The hardest time of year may be the holiday season for tens of thousands of juveniles locked up in detention centers or group homes. Some youthful offenders may have a parent in prison, while others were raised by grandparents who physically aren’t able to make the trip or can’t afford it. Many states across the U.S. try to make it a bit more cheerful for these young people who are away from their families.

Since 1937, the Oklahoma Santa Claus Commission spreads cheer by giving away a holiday stocking filled with candy and stationery, body wash, and a $9 gift card. The staff also distributes holiday cards, and throws parties.

Tierney Tinnin, deputy communications director of the state Office of Juvenile Affairs noted that these gestures provide a sense of normalcy in the holiday season. She said, “It helps put offenders on the path to right decisions, so they will be a great asset to the community when they come out.”

Gift-giving fits with a broader trend in some juvenile justice systems to replace the adult prison model with a more positive culture.

James Bueche, deputy secretary of the Louisiana Office of Juvenile Justice said, “The more we try to normalize these kids, the better the outcome. If you treat them as less than human, that’s the way they’re going to be.”

The Spirit of Giving

Across America, state, local and private detention and residential centers, as well as faith based and local support groups, provide gifts or holiday meals to teens who are in custody. What makes Oklahoma’s gift program different the others, is that it’s required by law and funded by the state.

Maryland has a different approach. Juveniles can earn a pass based on good behavior to go home to celebrate the holidays. Some residential facilities in the U.S. put up  holiday trees and let the juveniles make decorations and toys to use as gifts. Others offer religious services and serve holiday meals to young people.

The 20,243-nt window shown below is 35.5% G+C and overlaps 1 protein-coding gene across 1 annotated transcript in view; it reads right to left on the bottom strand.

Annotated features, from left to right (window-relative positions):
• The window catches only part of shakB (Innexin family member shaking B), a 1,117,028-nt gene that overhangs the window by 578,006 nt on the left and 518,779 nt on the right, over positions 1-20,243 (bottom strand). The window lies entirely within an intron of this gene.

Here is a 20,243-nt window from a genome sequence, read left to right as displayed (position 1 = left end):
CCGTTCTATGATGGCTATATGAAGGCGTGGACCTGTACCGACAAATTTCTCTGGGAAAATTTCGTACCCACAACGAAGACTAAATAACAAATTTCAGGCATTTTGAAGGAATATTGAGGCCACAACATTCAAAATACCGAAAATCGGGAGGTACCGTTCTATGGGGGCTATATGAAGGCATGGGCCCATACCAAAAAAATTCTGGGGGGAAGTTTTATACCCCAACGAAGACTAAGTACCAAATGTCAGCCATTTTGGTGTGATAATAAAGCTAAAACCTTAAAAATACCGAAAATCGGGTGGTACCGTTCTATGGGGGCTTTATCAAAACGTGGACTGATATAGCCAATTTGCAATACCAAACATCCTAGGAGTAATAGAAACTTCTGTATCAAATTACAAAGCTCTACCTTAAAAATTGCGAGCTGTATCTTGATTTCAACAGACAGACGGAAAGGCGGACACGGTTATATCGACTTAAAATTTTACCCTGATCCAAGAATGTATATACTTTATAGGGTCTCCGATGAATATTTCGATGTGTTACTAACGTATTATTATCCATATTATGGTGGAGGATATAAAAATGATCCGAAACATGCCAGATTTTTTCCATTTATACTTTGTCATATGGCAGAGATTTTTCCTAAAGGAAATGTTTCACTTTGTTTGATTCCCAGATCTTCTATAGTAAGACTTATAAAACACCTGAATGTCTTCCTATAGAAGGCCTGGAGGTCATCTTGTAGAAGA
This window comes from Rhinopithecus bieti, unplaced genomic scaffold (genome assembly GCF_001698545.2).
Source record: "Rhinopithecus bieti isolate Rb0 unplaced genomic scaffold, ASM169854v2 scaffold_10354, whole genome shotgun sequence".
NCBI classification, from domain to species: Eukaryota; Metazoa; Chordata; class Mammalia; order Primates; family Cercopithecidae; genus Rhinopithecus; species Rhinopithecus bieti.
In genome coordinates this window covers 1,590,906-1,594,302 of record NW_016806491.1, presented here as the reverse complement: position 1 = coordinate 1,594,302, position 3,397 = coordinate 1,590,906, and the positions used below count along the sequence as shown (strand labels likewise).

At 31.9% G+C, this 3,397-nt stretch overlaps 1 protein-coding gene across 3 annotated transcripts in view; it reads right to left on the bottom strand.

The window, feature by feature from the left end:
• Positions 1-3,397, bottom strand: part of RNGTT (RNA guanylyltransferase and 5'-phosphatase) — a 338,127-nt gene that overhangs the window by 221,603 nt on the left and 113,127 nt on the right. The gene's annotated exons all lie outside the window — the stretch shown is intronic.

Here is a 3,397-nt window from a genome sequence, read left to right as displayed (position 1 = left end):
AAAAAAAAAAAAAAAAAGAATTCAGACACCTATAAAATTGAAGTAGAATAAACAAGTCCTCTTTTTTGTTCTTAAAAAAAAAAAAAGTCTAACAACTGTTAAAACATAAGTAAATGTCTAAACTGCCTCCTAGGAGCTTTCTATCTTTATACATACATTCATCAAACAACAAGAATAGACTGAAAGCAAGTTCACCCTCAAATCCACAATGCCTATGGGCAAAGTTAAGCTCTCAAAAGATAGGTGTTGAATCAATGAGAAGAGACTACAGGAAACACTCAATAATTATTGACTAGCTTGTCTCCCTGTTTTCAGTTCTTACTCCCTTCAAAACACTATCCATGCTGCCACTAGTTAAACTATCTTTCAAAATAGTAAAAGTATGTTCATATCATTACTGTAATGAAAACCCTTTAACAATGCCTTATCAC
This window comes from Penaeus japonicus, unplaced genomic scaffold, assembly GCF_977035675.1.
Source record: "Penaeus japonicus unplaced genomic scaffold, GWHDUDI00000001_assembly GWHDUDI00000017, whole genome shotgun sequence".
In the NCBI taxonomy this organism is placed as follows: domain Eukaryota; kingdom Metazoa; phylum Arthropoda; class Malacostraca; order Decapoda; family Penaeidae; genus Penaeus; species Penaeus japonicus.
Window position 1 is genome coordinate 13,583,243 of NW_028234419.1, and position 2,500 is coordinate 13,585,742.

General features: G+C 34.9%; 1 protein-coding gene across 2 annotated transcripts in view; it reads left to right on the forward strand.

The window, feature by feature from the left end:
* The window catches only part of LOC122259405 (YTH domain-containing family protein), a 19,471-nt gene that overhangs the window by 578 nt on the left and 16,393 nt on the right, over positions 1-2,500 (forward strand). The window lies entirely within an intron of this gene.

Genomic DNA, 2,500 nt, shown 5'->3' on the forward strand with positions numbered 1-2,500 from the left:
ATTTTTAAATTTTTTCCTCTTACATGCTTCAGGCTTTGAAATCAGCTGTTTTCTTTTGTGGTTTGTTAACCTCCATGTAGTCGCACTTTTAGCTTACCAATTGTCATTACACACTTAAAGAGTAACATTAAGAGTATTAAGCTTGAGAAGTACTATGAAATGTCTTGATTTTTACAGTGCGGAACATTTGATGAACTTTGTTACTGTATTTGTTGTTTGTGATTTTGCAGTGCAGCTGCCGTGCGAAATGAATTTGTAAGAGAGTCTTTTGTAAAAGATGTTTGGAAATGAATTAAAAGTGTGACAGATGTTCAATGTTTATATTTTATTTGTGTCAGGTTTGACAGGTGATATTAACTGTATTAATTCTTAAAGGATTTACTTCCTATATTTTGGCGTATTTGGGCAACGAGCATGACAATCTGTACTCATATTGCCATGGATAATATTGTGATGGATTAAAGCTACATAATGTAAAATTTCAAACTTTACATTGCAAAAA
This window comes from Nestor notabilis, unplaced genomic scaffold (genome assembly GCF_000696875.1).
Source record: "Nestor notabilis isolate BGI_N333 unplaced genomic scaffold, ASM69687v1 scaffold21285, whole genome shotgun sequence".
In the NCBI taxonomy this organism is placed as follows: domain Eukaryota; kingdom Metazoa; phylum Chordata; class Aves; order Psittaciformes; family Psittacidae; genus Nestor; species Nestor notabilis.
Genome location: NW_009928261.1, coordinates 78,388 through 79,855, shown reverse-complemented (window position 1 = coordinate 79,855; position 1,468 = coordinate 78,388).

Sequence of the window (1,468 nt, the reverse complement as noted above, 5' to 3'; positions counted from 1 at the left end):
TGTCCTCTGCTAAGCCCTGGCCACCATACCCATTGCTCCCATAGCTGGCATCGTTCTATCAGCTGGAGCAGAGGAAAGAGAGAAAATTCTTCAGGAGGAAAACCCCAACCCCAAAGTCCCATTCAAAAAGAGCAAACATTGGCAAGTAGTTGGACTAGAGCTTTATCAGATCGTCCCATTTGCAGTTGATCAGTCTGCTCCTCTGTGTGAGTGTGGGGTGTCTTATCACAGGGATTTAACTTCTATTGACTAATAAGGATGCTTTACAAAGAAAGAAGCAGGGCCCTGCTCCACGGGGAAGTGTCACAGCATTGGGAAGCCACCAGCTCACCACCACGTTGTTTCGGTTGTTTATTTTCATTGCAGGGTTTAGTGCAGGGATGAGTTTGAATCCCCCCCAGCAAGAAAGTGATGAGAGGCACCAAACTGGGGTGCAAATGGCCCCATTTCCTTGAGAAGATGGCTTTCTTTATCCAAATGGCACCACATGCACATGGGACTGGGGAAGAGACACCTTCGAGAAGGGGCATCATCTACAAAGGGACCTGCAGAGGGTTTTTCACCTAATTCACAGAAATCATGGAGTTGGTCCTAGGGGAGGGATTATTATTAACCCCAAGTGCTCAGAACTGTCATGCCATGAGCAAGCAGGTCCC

Wayne Bear, CEO of the National Partnership for Juvenile Services said, “I think the facilities around the country do a really good job of trying to create a supportive atmosphere. But it’s not home.”

Duffle Bags Are Dignified

In Oklahoma, they pass out a Kelly green duffle bags which cost $12 apiece. The duffle bag are considered by many teens in custody as great gifts. When released from custody, these young people often leave straight from court to their home. In the past, they would often have to carry their possessions in a trash bag issued by the court. The duffle bags represent a more dignified way to leave.

Another View Entirely 

Research demonstrates that  incarceration of lower-risk teen offenders leads to higher recidivism rates, For many, incarceration is increasingly seen as a last resort. According to the federal Office of Juvenile Justice and Delinquency Prevention, the number of youth held in residential facilities across America has dropped by over half, from 108,000 in 2000 to 50,000 in 2014.

Today, many advocacy groups are lobbying to reform the juvenile justice system and fighting for the closure of institutions. Tamar Birckhead, a juvenile justice law professor at the University of North Carolina and visiting professor at Yale University said, “Prisons for kids are not effective.” But, according to Ms. Birckhead, in the interim, if kids are locked up, states should ensure that families have transportation to visit their incarcerated children.

For the teens, a party with family “would feel ‘normal’ to them, according to Ms. Birckhead. It would also help to reinforce that they have not been exiled from the community.

Brenda Padavil, public affairs specialist with the District of Columbia Department of Youth Rehabilitation Services, said, “It’s important for people to remember these kids are also citizens. They’re members of the community.”